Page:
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Authors: Kat Ellis

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Blackfin Sky

BOOK: Blackfin Sky
11.79Mb size Format: txt, pdf, ePub
Kat Ellis grew up in Rhyl, North Wales and studied English with Creative Writing at Manchester Metropolitan University. She is an active blogger, amateur photographer and sci-fi enthusiast and enjoys watching scary films with her husband and feral cat. She speaks Welsh fluently and French badly. Blackfin Sky is her first novel. Follow her at Twitter @el_kat

For Ian
Silas’ spirit had inhabited the rusting weathervane for many years. From his perch on the school roof he watched the townsfolk of Blackfin through his empty eye socket as they buzzed through their lives beneath him, no more significant than the grains of sand piling up against the shoreline, clinging to the struts of Blackfin Pier.
To Silas, the pier looked like a single raised finger aimed at the visiting whales which had given the town its name. It was the same pier from which a girl had fallen to her death three months earlier – or perhaps jumped, though nobody truly believed that. Either way, the ocean had swallowed her long enough to leach the colour from her lips, the breath from her lungs.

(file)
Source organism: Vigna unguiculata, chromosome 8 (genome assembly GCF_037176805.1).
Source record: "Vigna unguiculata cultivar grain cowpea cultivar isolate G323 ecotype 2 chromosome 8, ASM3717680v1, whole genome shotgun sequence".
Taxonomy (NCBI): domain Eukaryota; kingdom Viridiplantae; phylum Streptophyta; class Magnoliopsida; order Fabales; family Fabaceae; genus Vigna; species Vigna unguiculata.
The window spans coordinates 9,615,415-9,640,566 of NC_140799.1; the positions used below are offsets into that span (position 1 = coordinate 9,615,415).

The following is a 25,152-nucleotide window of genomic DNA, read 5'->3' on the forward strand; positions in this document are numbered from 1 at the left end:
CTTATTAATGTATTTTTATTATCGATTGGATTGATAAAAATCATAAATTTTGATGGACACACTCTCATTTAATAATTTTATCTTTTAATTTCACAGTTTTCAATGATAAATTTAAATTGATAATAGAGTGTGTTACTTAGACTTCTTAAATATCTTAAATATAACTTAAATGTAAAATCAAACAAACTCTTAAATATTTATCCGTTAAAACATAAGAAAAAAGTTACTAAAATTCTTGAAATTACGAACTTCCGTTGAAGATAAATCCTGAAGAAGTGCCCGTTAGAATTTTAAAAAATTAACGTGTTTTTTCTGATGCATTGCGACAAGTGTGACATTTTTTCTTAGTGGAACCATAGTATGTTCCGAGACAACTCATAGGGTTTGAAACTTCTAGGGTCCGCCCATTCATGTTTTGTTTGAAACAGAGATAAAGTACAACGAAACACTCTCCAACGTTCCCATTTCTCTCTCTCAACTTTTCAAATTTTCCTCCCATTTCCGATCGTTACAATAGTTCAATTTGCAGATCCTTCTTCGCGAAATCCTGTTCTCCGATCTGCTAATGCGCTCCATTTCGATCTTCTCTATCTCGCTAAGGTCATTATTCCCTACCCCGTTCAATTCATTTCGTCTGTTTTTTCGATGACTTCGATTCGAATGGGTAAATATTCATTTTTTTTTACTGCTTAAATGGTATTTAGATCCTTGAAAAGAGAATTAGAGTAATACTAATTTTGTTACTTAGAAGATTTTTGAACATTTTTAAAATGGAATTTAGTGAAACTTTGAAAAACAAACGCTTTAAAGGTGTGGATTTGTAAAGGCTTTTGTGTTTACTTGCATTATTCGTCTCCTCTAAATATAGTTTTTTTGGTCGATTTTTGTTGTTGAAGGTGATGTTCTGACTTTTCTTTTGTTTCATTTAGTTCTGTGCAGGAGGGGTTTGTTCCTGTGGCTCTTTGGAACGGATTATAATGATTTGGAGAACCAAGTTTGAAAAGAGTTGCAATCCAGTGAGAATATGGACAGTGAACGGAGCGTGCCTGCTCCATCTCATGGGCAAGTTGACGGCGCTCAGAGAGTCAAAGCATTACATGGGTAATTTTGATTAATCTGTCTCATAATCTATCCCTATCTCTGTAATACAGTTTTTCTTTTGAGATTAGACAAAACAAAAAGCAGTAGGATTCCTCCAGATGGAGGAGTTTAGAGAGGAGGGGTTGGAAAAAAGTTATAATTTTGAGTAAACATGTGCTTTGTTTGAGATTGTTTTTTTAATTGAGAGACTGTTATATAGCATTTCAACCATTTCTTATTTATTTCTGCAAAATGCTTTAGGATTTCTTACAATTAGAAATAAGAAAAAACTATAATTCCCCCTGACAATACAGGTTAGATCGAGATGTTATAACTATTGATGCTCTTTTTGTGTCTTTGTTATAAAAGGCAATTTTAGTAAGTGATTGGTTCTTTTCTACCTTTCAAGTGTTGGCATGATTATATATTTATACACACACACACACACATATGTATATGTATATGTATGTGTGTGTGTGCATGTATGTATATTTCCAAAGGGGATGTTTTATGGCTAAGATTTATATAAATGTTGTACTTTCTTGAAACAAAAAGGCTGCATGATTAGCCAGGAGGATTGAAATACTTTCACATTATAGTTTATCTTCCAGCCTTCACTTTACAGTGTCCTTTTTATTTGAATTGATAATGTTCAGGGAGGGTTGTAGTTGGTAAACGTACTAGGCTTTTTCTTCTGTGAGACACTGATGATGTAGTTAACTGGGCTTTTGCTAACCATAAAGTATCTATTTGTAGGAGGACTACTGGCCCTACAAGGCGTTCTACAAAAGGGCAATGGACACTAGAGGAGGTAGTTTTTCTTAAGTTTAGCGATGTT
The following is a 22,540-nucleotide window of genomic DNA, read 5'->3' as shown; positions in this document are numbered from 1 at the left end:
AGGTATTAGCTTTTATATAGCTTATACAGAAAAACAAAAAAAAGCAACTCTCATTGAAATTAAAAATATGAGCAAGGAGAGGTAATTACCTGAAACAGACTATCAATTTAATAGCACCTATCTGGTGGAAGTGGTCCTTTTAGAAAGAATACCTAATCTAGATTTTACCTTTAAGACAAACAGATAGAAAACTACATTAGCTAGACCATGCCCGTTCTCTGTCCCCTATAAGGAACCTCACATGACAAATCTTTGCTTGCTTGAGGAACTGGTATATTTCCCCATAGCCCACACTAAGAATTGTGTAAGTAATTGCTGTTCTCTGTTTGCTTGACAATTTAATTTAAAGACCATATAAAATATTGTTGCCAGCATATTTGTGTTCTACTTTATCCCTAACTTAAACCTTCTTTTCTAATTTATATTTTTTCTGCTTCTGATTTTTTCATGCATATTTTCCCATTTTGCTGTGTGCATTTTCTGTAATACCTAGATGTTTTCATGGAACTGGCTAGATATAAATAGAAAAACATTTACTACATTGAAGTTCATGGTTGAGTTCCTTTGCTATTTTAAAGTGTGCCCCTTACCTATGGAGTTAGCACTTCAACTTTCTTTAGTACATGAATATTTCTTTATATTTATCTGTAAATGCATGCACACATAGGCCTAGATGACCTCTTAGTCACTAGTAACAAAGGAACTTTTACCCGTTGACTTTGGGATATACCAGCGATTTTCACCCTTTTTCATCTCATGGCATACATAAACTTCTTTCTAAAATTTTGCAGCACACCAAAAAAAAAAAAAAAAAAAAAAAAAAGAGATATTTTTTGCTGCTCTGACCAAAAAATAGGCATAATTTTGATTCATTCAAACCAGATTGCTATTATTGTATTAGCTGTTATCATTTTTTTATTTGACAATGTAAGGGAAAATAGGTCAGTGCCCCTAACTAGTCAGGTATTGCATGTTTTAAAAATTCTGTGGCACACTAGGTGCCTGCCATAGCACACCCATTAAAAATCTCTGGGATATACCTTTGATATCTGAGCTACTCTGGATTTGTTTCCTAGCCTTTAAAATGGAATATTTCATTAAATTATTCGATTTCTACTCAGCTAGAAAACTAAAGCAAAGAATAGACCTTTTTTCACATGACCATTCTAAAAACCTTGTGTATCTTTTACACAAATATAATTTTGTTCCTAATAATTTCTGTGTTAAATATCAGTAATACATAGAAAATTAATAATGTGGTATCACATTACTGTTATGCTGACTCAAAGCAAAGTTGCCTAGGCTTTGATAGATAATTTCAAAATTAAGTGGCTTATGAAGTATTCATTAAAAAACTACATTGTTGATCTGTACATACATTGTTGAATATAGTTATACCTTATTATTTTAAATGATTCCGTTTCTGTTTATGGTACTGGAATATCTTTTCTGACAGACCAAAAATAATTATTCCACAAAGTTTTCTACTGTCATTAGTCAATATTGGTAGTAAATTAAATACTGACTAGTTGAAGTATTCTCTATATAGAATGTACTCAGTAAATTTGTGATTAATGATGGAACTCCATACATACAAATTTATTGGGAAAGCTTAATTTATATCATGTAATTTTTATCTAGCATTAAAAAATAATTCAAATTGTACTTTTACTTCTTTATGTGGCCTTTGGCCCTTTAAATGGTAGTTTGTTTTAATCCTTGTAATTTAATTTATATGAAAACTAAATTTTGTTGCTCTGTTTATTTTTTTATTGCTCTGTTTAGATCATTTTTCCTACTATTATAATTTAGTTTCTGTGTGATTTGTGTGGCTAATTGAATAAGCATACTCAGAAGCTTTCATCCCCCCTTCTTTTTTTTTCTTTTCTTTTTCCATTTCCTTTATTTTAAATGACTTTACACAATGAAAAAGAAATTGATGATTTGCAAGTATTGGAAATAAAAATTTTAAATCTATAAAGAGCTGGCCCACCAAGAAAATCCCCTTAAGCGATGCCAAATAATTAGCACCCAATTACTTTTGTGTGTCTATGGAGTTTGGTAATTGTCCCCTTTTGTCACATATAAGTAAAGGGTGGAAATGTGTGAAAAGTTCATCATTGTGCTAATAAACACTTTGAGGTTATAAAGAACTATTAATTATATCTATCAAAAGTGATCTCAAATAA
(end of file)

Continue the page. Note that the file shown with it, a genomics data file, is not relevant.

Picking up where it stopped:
The girl – Skylar Rousseau – had been pretty enough, and not completely without brains, Silas thought. But that wasn’t the reason behind the town’s fascination with her. There was simply something
about the girl that could hold an entire town transfixed, though they were unaware of the extent of their obsession until she plummeted into the icy coastal waters and left them dumb with grief.
Silas, being somewhat
himself, had found the entire affair a little dull. Having once been the town’s pastor, he knew he ought to care a little, but now, after so much time spent gazing upon them in silence, Silas turned on his rusted axis to face the ocean.
And there she was.
Skylar raced along the main road without a glance across the bluff, towards the pier which had witnessed her final moments of life. She passed the gnarled oak at the school gates, knocking the old swing which hung from the lowest branch, making it creak with a sound like a baby crying. She ran, her red coat flapping around her legs like dislocated wings, boots echoing off the pitted pavement.
This girl looked nothing like the pale corpse Silas had seen hauled onto the boards of the pier. Yet she was unmistakably Skylar Rousseau, from her determined frown to her unforgivably ugly boots. It was her, very much her.